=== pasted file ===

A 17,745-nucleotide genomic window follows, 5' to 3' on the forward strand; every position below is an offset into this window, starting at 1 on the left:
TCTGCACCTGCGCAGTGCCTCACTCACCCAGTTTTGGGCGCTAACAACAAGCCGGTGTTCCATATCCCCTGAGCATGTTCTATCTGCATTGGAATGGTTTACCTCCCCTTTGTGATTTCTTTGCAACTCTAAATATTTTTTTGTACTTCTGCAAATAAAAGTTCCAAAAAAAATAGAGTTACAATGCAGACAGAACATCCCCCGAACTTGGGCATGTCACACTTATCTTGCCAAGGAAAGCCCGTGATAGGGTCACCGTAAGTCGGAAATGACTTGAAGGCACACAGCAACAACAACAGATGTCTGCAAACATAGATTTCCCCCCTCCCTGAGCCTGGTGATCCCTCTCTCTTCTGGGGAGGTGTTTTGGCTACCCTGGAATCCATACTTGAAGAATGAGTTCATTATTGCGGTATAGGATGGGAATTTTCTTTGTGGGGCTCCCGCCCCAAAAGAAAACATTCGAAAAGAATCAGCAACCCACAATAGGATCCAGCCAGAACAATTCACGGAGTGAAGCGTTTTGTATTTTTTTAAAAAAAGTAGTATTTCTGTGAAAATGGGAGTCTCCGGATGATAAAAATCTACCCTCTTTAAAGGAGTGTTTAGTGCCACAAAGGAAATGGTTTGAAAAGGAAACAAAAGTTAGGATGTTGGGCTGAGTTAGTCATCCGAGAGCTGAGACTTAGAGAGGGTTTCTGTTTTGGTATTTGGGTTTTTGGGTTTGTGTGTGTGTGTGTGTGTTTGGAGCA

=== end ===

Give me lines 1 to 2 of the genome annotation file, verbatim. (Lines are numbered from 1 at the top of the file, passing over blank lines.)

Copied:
A 17,745-nucleotide genomic window follows, 5' to 3' on the forward strand; every position below is an offset into this window, starting at 1 on the left:
TCTGCACCTGCGCAGTGCCTCACTCACCCAGTTTTGGGCGCTAACAACAAGCCGGTGTTCCATATCCCCTGAGCATGTTCTATCTGCATTGGAATGGTTTACCTCCCCTTTGTGATTTCTTTGCAACTCTAAATATTTTTTTGTACTTCTGCAAATAAAAGTTCCAAAAAAAATAGAGTTACAATGCAGACAGAACATCCCCCGAACTTGGGCATGTCACACTTATCTTGCCAAGGAAAGCCCGTGATAGGGTCACCGTAAGTCGGAAATGACTTGAAGGCACACAGCAACAACAACAGATGTCTGCAAACATAGATTTCCCCCCTCCCTGAGCCTGGTGATCCCTCTCTCTTCTGGGGAGGTGTTTTGGCTACCCTGGAATCCATACTTGAAGAATGAGTTCATTATTGCGGTATAGGATGGGAATTTTCTTTGTGGGGCTCCCGCCCCAAAAGAAAACATTCGAAAAGAATCAGCAACCCACAATAGGATCCAGCCAGAACAATTCACGGAGTGAAGCGTTTTGTATTTTTTTAAAAAAAGTAGTATTTCTGTGAAAATGGGAGTCTCCGGATGATAAAAATCTACCCTCTTTAAAGGAGTGTTTAGTGCCACAAAGGAAATGGTTTGAAAAGGAAACAAAAGTTAGGATGTTGGGCTGAGTTAGTCATCCGAGAGCTGAGACTTAGAGAGGGTTTCTGTTTTGGTATTTGGGTTTTTGGGTTTGTGTGTGTGTGTGTGTGTTTGGAGCA